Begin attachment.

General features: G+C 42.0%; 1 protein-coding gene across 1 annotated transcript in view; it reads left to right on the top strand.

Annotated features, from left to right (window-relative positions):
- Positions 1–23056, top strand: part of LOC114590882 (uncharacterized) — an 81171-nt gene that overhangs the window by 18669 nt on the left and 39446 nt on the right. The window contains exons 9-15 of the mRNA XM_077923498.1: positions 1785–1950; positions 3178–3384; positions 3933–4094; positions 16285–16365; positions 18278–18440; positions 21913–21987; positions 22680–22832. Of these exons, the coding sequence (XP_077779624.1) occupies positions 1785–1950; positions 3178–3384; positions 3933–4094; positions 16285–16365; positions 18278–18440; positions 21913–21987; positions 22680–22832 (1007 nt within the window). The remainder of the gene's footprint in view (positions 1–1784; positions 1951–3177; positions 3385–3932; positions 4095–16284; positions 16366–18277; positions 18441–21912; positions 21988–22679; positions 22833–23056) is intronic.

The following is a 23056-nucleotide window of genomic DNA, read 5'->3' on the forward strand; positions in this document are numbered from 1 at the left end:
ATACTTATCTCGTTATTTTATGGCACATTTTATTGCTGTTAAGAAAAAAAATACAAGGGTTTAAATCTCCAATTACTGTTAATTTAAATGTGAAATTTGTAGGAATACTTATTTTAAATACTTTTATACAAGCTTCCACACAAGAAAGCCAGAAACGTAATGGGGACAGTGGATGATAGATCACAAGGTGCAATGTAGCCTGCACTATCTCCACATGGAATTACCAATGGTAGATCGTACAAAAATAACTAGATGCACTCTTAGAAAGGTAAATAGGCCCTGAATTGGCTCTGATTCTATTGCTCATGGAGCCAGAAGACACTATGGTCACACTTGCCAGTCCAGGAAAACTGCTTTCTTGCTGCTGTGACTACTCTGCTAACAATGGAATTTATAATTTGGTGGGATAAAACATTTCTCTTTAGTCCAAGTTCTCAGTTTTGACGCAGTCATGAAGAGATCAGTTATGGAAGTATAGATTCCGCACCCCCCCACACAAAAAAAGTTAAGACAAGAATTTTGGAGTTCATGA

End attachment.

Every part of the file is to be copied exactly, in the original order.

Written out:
General features: G+C 42.0%; 1 protein-coding gene across 1 annotated transcript in view; it reads left to right on the top strand.

Annotated features, from left to right (window-relative positions):
- Positions 1–23056, top strand: part of LOC114590882 (uncharacterized) — an 81171-nt gene that overhangs the window by 18669 nt on the left and 39446 nt on the right. The window contains exons 9-15 of the mRNA XM_077923498.1: positions 1785–1950; positions 3178–3384; positions 3933–4094; positions 16285–16365; positions 18278–18440; positions 21913–21987; positions 22680–22832. Of these exons, the coding sequence (XP_077779624.1) occupies positions 1785–1950; positions 3178–3384; positions 3933–4094; positions 16285–16365; positions 18278–18440; positions 21913–21987; positions 22680–22832 (1007 nt within the window). The remainder of the gene's footprint in view (positions 1–1784; positions 1951–3177; positions 3385–3932; positions 4095–16284; positions 16366–18277; positions 18441–21912; positions 21988–22679; positions 22833–23056) is intronic.

The following is a 23056-nucleotide window of genomic DNA, read 5'->3' on the forward strand; positions in this document are numbered from 1 at the left end:
ATACTTATCTCGTTATTTTATGGCACATTTTATTGCTGTTAAGAAAAAAAATACAAGGGTTTAAATCTCCAATTACTGTTAATTTAAATGTGAAATTTGTAGGAATACTTATTTTAAATACTTTTATACAAGCTTCCACACAAGAAAGCCAGAAACGTAATGGGGACAGTGGATGATAGATCACAAGGTGCAATGTAGCCTGCACTATCTCCACATGGAATTACCAATGGTAGATCGTACAAAAATAACTAGATGCACTCTTAGAAAGGTAAATAGGCCCTGAATTGGCTCTGATTCTATTGCTCATGGAGCCAGAAGACACTATGGTCACACTTGCCAGTCCAGGAAAACTGCTTTCTTGCTGCTGTGACTACTCTGCTAACAATGGAATTTATAATTTGGTGGGATAAAACATTTCTCTTTAGTCCAAGTTCTCAGTTTTGACGCAGTCATGAAGAGATCAGTTATGGAAGTATAGATTCCGCACCCCCCCACACAAAAAAAGTTAAGACAAGAATTTTGGAGTTCATGA